The time has come for tech-oriented initial public offerings to start steadily flowing out of China.
Despite Semiconductor Manufacturing International Corp.'s lackluster IPO last week (shares fell 11 percent in New York and 8 percent in Hong Kong on their first day of trading), there are a handful of other China-based chip companies looking to go public later this year. Potential candidates include Advanced Semiconductor Manufacturing Corp., Central Semiconductor Manufacturing Corp. and Huahong NEC.
All of these companies have been around for several years, and are keen to take advantage of the apparent enthusiasm over China's chip market, which should grow to $36 billion this year. The poor performance of SMIC's offering, however, indicates that any IPO hopefuls may have to work harder to convince investors of their competitive advantage.
Over the next few years, IPOs could raise tens of billions of dollars for Chinese companies, helping them expand their operations, increase their competitiveness at home and, in some cases, turn up the heat on competitors abroad.
This year it will be the big Chinese companies that will snatch the headlines for overseas listings, but smaller chip design houses are looking to craft IPO runs during the next three to four years. It is equally important perhaps more so for these smaller companies to access the international capital markets if they are to grow into globally competitive concerns.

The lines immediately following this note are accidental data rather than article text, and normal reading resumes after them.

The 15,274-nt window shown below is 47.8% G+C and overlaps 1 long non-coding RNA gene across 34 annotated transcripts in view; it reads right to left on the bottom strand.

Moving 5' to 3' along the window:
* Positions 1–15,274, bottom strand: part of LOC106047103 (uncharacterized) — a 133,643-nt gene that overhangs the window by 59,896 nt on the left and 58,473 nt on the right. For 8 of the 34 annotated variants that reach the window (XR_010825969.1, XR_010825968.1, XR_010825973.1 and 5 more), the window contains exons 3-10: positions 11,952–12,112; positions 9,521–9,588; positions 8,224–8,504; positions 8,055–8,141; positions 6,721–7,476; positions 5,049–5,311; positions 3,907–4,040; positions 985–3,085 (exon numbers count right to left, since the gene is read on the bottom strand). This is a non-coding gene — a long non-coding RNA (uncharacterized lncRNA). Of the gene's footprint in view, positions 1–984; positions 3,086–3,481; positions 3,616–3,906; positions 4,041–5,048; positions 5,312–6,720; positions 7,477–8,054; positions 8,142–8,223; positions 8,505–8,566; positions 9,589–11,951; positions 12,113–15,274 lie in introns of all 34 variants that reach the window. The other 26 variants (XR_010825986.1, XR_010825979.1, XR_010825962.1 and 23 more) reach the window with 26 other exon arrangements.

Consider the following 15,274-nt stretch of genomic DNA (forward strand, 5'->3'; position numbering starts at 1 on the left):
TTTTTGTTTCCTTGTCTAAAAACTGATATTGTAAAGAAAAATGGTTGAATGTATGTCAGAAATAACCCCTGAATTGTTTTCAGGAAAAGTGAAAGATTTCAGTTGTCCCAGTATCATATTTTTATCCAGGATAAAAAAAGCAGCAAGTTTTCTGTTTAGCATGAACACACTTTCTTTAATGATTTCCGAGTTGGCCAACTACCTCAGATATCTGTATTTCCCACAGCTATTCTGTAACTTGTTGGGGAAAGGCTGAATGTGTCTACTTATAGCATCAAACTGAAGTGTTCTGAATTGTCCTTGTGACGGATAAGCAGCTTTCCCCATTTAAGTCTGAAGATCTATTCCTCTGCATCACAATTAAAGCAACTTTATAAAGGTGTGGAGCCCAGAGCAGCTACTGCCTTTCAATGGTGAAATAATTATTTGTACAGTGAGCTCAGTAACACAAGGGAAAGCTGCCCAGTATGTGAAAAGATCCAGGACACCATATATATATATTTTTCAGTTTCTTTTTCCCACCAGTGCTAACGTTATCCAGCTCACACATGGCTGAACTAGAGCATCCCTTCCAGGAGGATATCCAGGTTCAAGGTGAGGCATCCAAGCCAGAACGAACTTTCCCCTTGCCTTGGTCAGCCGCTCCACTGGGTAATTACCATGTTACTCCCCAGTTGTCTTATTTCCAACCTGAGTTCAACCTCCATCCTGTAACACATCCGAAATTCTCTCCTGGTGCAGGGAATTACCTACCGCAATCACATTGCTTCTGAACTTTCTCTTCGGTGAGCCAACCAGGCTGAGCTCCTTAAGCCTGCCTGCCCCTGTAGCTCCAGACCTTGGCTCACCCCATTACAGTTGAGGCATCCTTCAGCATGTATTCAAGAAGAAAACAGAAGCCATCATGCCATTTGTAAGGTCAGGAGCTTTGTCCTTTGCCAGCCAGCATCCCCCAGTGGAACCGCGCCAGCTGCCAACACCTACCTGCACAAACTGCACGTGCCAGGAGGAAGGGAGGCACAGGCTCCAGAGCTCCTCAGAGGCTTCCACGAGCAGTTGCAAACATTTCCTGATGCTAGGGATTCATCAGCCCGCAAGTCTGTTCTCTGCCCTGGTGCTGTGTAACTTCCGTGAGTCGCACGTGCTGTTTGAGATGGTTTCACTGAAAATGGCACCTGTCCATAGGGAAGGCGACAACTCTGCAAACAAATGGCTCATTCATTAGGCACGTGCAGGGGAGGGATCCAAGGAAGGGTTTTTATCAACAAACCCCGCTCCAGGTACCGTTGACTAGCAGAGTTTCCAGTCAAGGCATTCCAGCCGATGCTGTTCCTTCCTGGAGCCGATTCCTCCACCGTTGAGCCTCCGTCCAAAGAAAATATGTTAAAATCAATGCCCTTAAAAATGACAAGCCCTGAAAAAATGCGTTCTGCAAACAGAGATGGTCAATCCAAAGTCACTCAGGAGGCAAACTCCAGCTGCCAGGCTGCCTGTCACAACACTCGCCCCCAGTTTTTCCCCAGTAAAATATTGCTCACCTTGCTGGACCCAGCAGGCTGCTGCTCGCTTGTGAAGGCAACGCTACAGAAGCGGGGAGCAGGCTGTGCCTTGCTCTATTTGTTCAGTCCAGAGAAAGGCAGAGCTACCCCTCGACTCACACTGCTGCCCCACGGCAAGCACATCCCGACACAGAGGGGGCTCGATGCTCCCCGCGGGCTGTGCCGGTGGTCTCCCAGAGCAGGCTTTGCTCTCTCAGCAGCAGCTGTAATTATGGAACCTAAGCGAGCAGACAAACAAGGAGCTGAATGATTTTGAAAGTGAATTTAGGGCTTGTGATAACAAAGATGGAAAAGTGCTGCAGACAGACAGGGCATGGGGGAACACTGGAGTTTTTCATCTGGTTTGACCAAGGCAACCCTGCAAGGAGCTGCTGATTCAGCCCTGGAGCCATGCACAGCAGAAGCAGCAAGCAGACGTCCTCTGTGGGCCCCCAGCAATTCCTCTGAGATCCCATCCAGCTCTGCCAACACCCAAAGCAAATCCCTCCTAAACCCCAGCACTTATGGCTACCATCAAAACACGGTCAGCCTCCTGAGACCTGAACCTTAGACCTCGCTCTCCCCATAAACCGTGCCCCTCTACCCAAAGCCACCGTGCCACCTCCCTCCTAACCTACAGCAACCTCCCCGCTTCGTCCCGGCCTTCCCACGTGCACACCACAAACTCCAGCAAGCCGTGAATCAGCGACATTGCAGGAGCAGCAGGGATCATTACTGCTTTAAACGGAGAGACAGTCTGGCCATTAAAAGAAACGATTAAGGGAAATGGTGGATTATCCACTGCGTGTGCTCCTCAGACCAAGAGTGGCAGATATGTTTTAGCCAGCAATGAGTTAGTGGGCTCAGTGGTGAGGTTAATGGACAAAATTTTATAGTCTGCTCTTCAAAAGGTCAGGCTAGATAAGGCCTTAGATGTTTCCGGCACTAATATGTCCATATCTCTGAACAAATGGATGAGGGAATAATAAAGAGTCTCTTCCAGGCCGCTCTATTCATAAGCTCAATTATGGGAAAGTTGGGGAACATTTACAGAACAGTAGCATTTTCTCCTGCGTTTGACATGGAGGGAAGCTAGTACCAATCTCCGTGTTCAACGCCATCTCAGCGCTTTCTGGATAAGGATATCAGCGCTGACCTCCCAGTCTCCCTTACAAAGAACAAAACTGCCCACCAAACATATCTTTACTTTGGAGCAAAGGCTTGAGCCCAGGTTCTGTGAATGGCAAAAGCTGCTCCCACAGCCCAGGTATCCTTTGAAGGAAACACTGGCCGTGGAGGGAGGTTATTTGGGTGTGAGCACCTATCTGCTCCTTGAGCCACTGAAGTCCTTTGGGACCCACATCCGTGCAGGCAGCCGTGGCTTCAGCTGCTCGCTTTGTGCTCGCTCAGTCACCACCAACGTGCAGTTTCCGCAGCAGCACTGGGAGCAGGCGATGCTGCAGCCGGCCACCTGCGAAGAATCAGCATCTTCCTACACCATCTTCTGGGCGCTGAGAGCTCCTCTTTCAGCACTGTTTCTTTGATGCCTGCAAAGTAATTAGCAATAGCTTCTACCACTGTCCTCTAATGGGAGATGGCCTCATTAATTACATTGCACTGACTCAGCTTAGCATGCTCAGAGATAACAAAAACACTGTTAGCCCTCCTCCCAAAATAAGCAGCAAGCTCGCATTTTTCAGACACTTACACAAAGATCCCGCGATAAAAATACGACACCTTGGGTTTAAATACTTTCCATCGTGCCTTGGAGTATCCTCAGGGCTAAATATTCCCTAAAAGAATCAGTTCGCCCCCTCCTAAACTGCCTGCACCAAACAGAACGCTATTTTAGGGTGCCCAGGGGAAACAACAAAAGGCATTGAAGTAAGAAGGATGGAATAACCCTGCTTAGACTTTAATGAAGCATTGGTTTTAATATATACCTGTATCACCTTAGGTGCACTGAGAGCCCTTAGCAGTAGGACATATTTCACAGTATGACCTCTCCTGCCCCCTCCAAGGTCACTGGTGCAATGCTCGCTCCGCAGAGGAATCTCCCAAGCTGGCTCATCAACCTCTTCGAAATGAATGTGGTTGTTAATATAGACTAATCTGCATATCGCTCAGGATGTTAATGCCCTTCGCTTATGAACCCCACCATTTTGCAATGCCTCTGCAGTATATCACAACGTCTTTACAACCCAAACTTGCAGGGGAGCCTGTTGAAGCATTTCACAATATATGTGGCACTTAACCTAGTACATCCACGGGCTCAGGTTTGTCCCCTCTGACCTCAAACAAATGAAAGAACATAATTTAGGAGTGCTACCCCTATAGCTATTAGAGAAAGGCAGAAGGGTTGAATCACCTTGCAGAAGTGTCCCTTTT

As it stands, chip designers like to work for foreign companies in China. The pay is better, the training more comprehensive. And while the stock option system is in place at some small, private Chinese companies, it is not nearly as entrenched in China as in the United States or Taiwan. One Chinese company manager put it this way: "When we make a few engineers millionaires, then that will be a different story."
But a lot of mom-and-pop Chinese investors may not be able to buy into their country's tech growth scenario. In the foreseeable future, Chinese tech houses will choose to list on overseas markets because China's domestic stock exchanges are relatively immature and are bogged down by lower-quality, state-owned or -controlled enterprises.
It's conceivable that the government will drag its feet on granting approval for some young, private tech companies to list domestically because they could pull too much capital away from state enterprises. The government has more incentive to approve state companies than private ones.
That will change in time, but not soon enough for the first generation of tech firms. The government should make correcting this disparity a high priority, because foreign stock exchanges won't be an option for the hundreds of companies it will take to form the heart of China's future design industry.
Taiwan bureau chief Mike Clendenin can be reached at firstname.lastname@example.org.